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Here’s what it takes to get past an unfortunate event in your business.
6 min read
Opinions expressed by Entrepreneur contributors are their own.
Life often gives us lemons. Our experiences are not always easy, pretty or fun. And they aren’t always fair — something many business owners, including myself, have learned the hard way. But, what is important to realize is that forgiveness can help you get past these challenging times.
After about three years being in the world of coaching, I decided to partner with a few people to do a training program for professional development. Part of the deal was combining our customer contacts (mine being in the thousands) to build a stronger, larger client base. It was an extremely lucrative partnership and was making a lot of money — until I wasn’t.
One day I called up to have a check sent to my bank account, and I was told there was no money. I thought it was a joke, but after I called one of the partners, it became clear it wasn’t. He told me he spent everything for his own personal use. On top of that, there was also this small part in the contract I didn’t read: This company that I got scammed on now owned my email list of clients — a list that took me three years to build. So, not only was I out of money, it would be hard to start generating money.
I would’ve never thought in a million years that something like that would’ve happened. Everything came to a screeching halt. I remember for the first week I was scared, hurt and especially angry.
After discussing the options of pursuing legal action with an attorney, I remember him telling me, “It’s going to take two years before it goes to court. It’ll cost you probably about $250,000 in order to do that. You will win the case, and you’ll never see a dime of that money because it’s already gone.”
When he said that to me, I thought to myself, I just need to forgive this and let it go, because if I don’t, I am not going to be able to rebuild this.
Here are some of the lessons I learned and how you can use forgiveness to help move you forward.
Learn to accept responsibility for your role.
Yes, I got swindled out of a lot of money, but I could have done a better job doing my due diligence about the partners and the business relationship. I was so excited that I let many things slide that I shouldn’t have.
It was a lesson in accepting responsibility for making a poor choice that had a significant consequence attached to it. After realizing that I had a role, it actually helped me feel empowered. I could control my own behavior and choices, using my past mistakes to help me with future decisions. It was almost like it caused me to even think smarter than I was thinking before. By accepting responsibility, I was able to rebuild quickly.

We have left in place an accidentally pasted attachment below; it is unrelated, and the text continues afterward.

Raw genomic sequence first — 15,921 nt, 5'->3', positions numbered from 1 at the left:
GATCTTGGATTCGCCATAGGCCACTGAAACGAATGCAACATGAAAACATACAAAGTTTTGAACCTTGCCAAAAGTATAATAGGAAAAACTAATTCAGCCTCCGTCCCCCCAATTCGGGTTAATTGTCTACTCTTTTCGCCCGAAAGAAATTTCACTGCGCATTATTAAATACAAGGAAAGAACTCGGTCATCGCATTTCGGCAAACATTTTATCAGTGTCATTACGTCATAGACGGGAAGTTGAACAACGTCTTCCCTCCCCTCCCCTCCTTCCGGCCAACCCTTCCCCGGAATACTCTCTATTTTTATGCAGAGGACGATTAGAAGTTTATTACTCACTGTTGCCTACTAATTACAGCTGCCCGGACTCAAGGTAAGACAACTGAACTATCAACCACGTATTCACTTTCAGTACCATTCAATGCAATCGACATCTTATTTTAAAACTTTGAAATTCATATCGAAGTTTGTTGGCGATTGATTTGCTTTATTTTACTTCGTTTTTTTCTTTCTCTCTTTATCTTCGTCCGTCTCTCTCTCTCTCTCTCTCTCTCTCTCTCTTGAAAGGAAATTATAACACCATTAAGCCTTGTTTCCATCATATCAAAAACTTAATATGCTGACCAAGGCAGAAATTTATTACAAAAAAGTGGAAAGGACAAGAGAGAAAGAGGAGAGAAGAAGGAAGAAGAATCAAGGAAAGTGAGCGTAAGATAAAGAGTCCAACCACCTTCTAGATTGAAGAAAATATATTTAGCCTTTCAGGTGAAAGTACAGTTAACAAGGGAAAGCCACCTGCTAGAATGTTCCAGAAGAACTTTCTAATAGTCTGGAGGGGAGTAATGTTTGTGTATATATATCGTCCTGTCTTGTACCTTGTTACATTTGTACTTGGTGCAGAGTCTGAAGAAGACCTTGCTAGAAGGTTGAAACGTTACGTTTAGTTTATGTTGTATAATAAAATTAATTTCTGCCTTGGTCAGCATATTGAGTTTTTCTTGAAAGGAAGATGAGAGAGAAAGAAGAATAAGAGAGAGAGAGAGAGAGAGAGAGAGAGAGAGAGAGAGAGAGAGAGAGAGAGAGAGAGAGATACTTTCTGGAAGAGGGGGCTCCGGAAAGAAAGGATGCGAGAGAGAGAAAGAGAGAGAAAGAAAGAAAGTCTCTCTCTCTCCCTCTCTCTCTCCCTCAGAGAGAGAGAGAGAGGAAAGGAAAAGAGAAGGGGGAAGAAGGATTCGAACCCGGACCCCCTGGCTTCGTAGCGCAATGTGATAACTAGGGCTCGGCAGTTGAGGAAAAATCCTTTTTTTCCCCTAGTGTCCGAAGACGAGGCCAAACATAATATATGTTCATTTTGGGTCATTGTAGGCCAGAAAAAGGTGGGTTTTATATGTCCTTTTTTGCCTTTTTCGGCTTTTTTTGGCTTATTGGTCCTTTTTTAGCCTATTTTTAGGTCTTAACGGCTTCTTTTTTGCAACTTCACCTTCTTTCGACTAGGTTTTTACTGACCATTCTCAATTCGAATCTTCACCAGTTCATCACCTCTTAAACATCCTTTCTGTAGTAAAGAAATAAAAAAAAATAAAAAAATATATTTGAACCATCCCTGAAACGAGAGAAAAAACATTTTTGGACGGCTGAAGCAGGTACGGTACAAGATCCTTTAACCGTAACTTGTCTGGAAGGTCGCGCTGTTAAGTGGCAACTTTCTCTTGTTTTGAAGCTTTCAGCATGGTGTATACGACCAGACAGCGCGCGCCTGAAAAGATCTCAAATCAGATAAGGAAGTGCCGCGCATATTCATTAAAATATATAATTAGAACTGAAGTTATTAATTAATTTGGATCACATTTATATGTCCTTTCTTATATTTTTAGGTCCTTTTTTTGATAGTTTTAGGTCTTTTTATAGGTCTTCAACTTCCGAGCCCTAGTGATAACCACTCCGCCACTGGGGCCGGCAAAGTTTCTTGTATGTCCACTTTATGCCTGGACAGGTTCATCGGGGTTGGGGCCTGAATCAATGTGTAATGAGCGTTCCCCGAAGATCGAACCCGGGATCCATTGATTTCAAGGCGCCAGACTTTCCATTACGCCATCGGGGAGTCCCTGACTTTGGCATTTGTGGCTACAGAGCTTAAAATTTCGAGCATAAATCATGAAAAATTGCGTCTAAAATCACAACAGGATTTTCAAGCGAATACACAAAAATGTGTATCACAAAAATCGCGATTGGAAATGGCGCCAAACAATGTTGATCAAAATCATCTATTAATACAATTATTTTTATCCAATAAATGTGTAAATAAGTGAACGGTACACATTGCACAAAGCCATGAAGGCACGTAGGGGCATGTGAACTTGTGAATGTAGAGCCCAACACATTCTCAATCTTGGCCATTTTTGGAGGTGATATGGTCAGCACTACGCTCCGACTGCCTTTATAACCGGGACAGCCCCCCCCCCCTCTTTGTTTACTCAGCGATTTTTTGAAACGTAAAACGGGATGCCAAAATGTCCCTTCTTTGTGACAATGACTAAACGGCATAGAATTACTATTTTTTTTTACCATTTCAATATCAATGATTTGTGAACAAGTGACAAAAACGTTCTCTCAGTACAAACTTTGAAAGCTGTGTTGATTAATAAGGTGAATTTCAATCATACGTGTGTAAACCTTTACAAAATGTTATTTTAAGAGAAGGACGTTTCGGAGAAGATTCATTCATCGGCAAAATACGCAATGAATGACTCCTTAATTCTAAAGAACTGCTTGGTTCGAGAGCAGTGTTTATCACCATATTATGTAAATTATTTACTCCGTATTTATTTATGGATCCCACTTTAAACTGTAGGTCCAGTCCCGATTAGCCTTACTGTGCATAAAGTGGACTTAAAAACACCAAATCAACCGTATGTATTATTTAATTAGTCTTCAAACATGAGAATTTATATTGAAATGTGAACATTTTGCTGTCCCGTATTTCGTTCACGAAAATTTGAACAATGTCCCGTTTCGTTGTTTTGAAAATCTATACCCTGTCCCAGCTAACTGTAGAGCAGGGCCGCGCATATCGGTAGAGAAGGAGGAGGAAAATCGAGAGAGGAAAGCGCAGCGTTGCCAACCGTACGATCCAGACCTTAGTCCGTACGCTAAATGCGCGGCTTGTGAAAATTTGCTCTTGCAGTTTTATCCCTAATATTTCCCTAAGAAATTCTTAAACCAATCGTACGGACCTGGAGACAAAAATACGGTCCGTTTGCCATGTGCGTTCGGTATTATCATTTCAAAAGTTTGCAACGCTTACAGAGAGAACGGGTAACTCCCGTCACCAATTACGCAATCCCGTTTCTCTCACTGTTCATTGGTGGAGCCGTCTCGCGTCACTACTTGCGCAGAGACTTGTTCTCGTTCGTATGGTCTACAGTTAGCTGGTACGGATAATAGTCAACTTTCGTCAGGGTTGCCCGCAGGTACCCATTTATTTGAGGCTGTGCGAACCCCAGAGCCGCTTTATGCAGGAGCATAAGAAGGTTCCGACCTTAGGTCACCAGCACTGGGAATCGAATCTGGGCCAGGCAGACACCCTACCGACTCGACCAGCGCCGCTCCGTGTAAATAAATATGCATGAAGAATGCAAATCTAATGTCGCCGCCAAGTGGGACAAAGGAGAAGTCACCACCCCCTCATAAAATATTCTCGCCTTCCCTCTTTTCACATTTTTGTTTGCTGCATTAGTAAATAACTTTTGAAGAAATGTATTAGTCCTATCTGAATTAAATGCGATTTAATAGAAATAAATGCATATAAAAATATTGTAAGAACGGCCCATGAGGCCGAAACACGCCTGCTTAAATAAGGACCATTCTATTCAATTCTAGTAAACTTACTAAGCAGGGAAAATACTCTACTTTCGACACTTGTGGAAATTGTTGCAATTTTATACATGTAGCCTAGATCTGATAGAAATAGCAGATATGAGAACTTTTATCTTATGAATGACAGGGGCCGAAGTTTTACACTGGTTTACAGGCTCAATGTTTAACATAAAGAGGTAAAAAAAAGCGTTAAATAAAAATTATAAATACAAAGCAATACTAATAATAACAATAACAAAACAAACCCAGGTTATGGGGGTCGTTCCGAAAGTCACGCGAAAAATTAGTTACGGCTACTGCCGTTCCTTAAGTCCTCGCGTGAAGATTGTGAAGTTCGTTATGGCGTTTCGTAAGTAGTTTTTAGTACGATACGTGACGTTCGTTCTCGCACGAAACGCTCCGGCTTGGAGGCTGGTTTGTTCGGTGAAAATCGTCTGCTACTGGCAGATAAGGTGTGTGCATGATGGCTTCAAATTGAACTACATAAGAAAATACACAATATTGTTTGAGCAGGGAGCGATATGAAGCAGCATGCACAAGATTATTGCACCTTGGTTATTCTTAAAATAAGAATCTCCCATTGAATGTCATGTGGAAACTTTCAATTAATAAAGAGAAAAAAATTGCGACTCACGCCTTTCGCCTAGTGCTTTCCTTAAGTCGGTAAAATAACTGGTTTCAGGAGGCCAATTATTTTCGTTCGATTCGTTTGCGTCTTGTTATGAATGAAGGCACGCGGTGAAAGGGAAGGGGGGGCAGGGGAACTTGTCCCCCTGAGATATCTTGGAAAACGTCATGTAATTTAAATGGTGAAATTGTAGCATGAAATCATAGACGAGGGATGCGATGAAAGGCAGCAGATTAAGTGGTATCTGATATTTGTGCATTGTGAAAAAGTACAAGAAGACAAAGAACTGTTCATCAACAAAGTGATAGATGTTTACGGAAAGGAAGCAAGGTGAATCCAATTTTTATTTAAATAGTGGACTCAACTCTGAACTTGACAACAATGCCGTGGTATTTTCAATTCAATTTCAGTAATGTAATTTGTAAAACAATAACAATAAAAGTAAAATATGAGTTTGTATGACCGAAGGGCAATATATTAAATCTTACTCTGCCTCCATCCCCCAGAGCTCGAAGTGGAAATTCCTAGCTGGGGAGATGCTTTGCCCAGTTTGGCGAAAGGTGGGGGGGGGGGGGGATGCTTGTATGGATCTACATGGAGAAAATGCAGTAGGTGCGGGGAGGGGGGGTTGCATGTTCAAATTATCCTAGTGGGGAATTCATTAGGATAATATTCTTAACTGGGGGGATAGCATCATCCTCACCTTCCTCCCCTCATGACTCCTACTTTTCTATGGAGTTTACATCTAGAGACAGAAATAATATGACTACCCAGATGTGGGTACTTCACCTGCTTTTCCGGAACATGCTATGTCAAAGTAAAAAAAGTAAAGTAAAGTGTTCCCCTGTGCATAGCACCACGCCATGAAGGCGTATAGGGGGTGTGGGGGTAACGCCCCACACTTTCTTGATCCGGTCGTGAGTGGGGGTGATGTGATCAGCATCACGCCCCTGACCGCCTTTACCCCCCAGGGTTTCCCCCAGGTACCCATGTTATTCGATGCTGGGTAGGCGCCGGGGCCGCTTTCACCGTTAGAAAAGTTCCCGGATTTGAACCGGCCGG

Everything we go through from a tragic standpoint is so there can be an even better outcome down the road.
Create a plan.
By being actionable, you create intention. You are able harness your energy in a positive way, rather than dwelling on things you can’t control.
For me, it involved reducing my debt. I had all these bills that I had to pay and I didn’t have the income coming in. I didn’t have the resource to be able to go immediately to my list to create something, to sell something, to do coaching. I called Tony Robbins, as I remember he had gone through a similar predicament. He told me how to renegotiate my debt with creditors. It was a huge moment for me and allowed me to move forward.
Besides Robbins, I asked for help from a friend who I helped years ago — and he was eternally grateful for it. I reached out to see if we could put on a 300-person event (in a month!) together where I could help build up my client base again. Without a thought, he agreed.
The point here is give when you can. I wouldn’t have built up a network of people I could rely on if I hadn’t helped them when they needed it, too.
Let go of anger.
You cannot hold on to resentment and move forward at the same time. If you’re feeling resentment, anger, judgment or bitterness, you’re actually repelling the good that you want and you’re creating more of what it is that you don’t want.
Let anger go. It paralyzes you, eats up all your energy and distracts you from focusing on the positive parts of your journey. If you’re having trouble letting anger go, give yourself permission to write a letter to the person or scenario the anger is directed at. Really let it all out on paper. Re-read it and then destroy the letter and shift your attention to the lessons you’ve learned.
As mentioned, these situations happen for a reason: They are lessons. There have been scary times since then (like the recession), but I have learned to stay cool and calm through these predicaments. We all have the ability to engage in a choice in an actionable way, to change it and make it different. I would never have learned that lesson if I hadn’t gone through the embezzlement experience, so for that, I am thankful.
When it comes to your own tragic experience, it is important to see the good out of it. Ask yourself: How am I different because of this situation? What do I know now, that I did not know then? And then write down three things that you are grateful for. Remember these can be things you learned or situations you will avid in the future because of what you learned.
December 7, 2018 at 08:49AM